It is unclear who the committee believes may have lied during their testimony, or how many referrals the panel has made to the special counsel.

Rep. Adam SchiffAdam Bennett SchiffThe Hill's Morning Report - Presented by Facebook - George Floyd's death sparks protests, National Guard activation Hillicon Valley: Trump signs order targeting social media legal protections | House requests conference with Senate after FISA vote canceled | Minneapolis systems temporarily brought down by hackers House punts on FISA, votes to begin negotiations with Senate MORE (D-Calif.), the likely incoming chairman of the House Intelligence Committee, said after Cohen's plea that he believes others lied in their testimony before the House panel in its now-defunct Russia probe.

Since Cohen pleaded guilty, some attention has been paid to the transcript of September 2017 testimony from Donald Trump Jr.Donald (Don) John TrumpTrump Jr. hits Howard Stern for going 'establishment,' 'acting like Hillary' Trump Jr., GOP senator lash out at Facebook for taking down protest pages on stay-at-home orders Trump jokes he'll 'look into' pardon for 'Tiger King' after asked by reporter at virus briefing MORE, President Trump’s eldest son, before the Senate Judiciary Committee. Trump Jr. acknowledged then that the discussions about the project within the Trump Organization occurred in 2015 and 2016 but said he was only “peripherally aware” of them.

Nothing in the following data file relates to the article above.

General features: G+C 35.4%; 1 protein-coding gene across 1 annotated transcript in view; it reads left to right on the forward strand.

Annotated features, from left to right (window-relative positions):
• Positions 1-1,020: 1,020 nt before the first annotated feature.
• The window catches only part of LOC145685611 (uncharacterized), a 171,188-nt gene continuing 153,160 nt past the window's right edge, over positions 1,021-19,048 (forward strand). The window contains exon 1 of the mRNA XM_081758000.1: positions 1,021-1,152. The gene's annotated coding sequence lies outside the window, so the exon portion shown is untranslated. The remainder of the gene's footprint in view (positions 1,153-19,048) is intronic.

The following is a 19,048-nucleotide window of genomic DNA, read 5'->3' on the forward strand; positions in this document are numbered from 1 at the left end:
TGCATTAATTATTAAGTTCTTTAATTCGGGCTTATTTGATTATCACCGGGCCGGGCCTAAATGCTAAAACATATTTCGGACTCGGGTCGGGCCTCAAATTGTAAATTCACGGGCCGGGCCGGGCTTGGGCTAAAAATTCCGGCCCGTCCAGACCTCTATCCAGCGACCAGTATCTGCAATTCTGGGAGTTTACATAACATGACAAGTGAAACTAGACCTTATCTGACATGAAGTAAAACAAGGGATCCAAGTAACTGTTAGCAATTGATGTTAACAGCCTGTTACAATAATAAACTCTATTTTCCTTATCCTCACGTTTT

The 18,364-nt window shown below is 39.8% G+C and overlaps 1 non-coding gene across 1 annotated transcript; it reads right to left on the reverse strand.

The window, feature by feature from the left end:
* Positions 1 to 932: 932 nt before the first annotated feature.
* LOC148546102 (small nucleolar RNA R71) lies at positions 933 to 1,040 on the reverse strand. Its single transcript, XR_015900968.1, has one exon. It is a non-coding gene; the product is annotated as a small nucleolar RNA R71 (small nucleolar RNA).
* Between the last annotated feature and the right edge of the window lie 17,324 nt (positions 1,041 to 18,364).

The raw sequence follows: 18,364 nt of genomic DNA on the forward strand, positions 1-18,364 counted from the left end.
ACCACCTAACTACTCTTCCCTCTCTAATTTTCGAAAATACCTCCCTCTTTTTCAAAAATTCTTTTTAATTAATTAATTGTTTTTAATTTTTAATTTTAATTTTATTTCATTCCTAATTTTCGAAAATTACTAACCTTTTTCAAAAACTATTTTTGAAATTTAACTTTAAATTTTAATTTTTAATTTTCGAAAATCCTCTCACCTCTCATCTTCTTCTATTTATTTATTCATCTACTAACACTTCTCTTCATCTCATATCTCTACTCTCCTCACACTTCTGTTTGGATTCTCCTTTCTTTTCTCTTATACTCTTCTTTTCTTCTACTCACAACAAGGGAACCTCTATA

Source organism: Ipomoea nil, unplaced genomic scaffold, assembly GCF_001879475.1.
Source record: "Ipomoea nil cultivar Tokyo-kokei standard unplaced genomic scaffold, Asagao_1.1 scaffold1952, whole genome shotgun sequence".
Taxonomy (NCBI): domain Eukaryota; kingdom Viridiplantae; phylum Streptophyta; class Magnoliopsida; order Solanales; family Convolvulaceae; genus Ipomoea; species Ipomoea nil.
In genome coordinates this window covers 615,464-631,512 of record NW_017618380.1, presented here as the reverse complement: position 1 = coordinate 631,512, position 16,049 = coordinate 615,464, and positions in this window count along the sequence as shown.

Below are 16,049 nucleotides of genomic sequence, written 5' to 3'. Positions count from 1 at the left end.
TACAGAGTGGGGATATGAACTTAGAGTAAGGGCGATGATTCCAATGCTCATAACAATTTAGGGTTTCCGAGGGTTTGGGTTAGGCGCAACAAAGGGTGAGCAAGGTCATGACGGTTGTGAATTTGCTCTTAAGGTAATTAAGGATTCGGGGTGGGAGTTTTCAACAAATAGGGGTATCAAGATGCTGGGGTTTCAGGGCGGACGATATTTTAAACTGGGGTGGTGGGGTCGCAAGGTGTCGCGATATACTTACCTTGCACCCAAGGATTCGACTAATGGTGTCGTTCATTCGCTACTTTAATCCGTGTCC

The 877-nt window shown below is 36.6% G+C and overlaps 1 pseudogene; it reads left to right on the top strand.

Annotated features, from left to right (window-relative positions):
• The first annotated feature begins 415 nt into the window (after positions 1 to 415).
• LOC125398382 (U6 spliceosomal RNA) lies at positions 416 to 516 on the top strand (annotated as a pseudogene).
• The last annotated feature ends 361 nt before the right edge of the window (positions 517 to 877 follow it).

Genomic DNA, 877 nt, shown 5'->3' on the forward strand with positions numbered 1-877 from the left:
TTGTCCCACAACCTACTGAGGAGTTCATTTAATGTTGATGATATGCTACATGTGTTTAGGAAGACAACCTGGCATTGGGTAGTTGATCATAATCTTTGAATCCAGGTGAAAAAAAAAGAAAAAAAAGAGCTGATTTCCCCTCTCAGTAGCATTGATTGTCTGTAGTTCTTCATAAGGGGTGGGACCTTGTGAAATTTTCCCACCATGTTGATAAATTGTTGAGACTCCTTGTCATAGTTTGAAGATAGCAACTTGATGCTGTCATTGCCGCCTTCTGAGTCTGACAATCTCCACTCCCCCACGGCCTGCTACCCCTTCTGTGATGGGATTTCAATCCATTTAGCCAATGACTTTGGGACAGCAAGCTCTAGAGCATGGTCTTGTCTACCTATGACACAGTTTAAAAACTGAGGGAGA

According to court filings in the case of Trump’s former lawyer, the discussions continued as late at June 2016, at which point Trump was the presumptive Republican nominee for president. Cohen also briefed Trump and members of his family about the project, prosecutors said.

An attorney for Trump Jr. did not immediately return a request for comment.

Trump Jr. testified before the House and Senate Intelligence committees in December 2017. Neither committee has publicly released a transcript his testimony, though the House panel voted to release transcripts of dozens of interviews from its investigation in September. The transcripts, including one from Trump Jr.’s interview, have been passed to the Director of National Intelligence for a classification review.  

Others have pleaded guilty to false statements charges in connection with Mueller's probe, such as former national security adviser Michael Flynn and former Trump campaign foreign policy adviser George PapadopoulosGeorge Demetrios PapadopoulosNew FBI document confirms the Trump campaign was investigated without justification Republicans plow ahead with Russia origins probe AG Barr just signaled that things are about to get ugly for the Russia collusion team MORE, both of whom admitted to lying to FBI agents about their Russia contacts. Flynn is scheduled for sentencing next week.

Meanwhile, Trump has increasingly lashed out at Mueller's investigation, describing it as a partisan-led "witch hunt" and denying there was collusion between the campaign and Moscow.

Correction: A previous version of this story misstated Trump Jr.'s testimony before the Senate Judiciary Committee.